Review: Bursting Meatballs And More Tasty Bits At Go Noodle House

Review: Bursting Meatballs And More Tasty Bits At Go Noodle House

A chance encounter with an age-old recipe spurred a Malaysian noodle chain on to multi-national success

Maybe it's the silky Jiangxi-style mi xian, or the aromatic and umami perfection of a broth that’s accentuated with shao xing hua diao jiu (Chinese yellow rice wine). Throw in prices that are not too shabby for Orchard Road and it’s not hard not to see why GO Noodle House Singapore has been enjoying a snaking queue come mealtime, pretty much since opening day.

Superior Broth with Clams (with mi fen). Photo: Jessica Chan

Founders and longtime friends - Lee Hon Wai, Alvin Tan Kok Meng, and Mok Wai Peun - didn’t look far for the winning broth that would propel their humble outfit in Kuala Lumpur into a chain with over 30 outlets in Malaysia, Australia and, now, Singapore. (They’ve also plans for New Zealand, Vietnam, Korea, Indonesia and the Philippines). It was hiding in Tan's home kitchen all along. Tan’s mother inherited a time-honoured recipe from her village, one that’s supposedly passed down from the imperial chef of Kangxi Emperor (fourth emperor of the Qing Dynasty).

What makes that broth oh-so-special? It’s been boiling in an undisclosed location in Shah Alam, Kuala Lumpur since the company’s founding in 2014, with forty over types of fish bones sourced from Malaysia, Indonesia and the Philippines added in daily. The flavoursome broth is then frozen at -20°C and shipped to all outlets, including those overseas. The final piece of the puzzle? A complimentary shot of shao xing hua diao jiu that’s theatrically doused onto your noodle dish upon serving.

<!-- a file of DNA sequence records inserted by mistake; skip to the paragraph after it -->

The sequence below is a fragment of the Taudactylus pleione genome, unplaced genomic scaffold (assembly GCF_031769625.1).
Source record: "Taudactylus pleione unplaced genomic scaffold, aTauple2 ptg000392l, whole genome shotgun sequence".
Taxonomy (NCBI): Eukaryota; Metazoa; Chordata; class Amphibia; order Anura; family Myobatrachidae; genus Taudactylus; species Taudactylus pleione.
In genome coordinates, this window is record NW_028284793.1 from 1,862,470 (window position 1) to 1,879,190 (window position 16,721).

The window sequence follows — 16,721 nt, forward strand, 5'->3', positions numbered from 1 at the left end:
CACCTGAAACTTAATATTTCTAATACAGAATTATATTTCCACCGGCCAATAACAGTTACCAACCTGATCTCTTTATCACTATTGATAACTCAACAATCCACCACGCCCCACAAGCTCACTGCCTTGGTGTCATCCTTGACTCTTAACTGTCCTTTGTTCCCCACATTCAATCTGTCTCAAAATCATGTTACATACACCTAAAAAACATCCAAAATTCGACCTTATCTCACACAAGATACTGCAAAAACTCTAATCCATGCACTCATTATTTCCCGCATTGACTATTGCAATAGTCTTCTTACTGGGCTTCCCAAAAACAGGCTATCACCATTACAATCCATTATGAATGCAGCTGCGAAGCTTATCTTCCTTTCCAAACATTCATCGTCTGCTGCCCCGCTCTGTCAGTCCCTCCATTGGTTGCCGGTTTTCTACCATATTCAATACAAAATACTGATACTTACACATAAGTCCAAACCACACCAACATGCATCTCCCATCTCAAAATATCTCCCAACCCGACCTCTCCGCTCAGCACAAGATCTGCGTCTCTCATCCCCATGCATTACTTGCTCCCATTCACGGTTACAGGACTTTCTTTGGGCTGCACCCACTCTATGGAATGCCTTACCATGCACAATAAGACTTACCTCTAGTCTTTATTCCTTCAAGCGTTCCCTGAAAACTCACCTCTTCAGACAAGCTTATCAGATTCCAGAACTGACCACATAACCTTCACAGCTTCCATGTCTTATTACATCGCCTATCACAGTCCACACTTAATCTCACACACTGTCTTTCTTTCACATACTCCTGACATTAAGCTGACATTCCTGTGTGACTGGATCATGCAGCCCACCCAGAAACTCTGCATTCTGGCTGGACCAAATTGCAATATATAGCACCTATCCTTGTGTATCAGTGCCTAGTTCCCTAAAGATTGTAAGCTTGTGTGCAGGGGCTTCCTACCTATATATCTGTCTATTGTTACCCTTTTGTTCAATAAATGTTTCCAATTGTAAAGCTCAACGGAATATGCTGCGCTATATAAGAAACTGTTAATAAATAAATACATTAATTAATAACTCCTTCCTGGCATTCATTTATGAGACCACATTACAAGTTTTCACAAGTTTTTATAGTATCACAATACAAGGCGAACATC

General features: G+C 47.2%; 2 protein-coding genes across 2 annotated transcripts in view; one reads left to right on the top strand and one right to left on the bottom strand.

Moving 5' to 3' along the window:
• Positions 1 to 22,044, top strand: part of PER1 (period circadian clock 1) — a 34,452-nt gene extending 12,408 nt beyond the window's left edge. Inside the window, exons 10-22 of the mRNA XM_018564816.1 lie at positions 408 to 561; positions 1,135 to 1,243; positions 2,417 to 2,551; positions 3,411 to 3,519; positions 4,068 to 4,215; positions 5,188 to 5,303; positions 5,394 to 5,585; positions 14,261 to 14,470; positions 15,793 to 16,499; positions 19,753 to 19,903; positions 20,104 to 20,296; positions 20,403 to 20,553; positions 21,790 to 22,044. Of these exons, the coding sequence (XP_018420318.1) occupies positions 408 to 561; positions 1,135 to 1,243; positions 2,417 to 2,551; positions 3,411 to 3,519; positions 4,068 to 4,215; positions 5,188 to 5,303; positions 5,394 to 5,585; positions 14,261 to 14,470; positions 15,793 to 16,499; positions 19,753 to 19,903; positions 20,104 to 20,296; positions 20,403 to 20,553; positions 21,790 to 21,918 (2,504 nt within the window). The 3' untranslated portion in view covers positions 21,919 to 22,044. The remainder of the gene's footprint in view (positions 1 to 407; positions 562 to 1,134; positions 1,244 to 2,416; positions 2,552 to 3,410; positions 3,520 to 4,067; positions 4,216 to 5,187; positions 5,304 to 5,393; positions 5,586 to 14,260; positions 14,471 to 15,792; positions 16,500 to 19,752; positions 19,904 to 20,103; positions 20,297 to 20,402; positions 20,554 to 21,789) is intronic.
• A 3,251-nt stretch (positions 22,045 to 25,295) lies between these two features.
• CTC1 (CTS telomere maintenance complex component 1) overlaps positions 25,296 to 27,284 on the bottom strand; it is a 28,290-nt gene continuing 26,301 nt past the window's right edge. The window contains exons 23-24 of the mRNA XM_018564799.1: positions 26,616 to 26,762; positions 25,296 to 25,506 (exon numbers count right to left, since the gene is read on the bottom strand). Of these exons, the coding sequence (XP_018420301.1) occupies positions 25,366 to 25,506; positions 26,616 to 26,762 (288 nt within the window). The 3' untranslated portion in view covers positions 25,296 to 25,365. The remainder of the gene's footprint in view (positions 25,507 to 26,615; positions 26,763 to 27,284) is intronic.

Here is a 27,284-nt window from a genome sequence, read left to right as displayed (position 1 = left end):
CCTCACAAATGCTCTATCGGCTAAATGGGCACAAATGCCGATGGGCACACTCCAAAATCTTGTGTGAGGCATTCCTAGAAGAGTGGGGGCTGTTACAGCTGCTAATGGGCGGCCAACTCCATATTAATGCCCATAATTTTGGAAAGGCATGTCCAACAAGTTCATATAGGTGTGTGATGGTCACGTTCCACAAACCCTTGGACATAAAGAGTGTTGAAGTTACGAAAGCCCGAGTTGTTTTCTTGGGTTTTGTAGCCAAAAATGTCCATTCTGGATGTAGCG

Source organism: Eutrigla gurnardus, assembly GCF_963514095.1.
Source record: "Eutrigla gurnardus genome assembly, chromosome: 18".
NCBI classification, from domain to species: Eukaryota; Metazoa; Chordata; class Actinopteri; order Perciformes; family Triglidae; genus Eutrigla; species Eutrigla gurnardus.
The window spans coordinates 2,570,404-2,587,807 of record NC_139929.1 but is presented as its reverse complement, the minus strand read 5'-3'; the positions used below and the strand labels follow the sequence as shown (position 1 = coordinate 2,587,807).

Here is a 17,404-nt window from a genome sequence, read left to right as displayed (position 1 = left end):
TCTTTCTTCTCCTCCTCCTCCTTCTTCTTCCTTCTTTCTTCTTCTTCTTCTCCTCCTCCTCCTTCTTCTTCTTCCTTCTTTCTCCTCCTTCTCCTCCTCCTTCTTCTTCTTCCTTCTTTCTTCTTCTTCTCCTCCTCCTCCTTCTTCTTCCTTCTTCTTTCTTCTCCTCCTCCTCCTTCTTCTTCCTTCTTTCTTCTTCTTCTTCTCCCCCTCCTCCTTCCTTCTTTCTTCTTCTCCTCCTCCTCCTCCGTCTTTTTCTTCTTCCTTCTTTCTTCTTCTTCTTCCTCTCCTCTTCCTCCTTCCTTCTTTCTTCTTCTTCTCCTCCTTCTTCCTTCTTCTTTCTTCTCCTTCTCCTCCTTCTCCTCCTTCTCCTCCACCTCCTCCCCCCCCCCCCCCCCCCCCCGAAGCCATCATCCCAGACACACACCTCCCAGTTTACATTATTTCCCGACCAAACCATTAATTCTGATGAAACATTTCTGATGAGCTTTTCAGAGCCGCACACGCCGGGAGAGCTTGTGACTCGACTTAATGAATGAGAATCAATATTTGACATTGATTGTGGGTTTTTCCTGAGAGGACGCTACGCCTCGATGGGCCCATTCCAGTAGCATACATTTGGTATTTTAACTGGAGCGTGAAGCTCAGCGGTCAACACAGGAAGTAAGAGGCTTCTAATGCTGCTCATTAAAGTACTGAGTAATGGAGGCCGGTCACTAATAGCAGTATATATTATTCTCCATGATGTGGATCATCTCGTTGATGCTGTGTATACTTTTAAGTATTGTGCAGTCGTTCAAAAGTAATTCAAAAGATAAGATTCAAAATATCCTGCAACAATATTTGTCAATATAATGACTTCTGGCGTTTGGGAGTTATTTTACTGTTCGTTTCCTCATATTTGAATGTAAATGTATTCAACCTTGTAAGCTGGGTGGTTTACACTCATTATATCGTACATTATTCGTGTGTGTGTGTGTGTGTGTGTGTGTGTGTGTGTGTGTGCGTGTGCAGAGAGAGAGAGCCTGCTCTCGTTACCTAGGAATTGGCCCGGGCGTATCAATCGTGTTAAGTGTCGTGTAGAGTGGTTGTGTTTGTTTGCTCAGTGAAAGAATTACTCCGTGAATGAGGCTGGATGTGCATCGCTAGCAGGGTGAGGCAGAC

Signature Bursting Meatball in Homemade Spicy Soup. Photo: Jessica Chan

But what keeps diners coming back is the plethora of toppings. Not only can you choose from a menu of best sellers, you can top up the bowl with their signature bursting meatballs ($10.90/bowl; $2.90/topping), handmade fish paste ($11.90/bowl; $3.50/topping) or tender chunks of stewed beef tendon ($13.90/bowl; $3.90/topping). Remember to throw in a heaping teaspoonful of their fiery chilli sauce for an extra oomph. 

Special Spicy Dark Sauce with Onsen Egg (with thick pan mee). Photo: Jessica Chan

That’s not all the menu has to offer, much to everyone’s delight. GO Noodle House also does a banging bowl of pan mee. While the soup version is available, go for the Hakka Sauce Pan Mee with Century Egg ($9.90) or Special Spicy Dark Sauce with Onsen Egg ($9.90). Either makes for the ideal base for their range of a la carte choices, from the plump Chinese Dumplings ($9.90) to Golden Pillow ($8.90) a.k.a fried tofu skins.

If you need further convincing, peng, leng and cheng (translating to cheap, good quality and tasty) are the three Cantonese words you’d use to describe a meal at GO Noodle House. It’ll leave you overtly satisfied yet yearning for another bowl, sans the sticker shock - a rare quality along Singapore’s Orchard Road.

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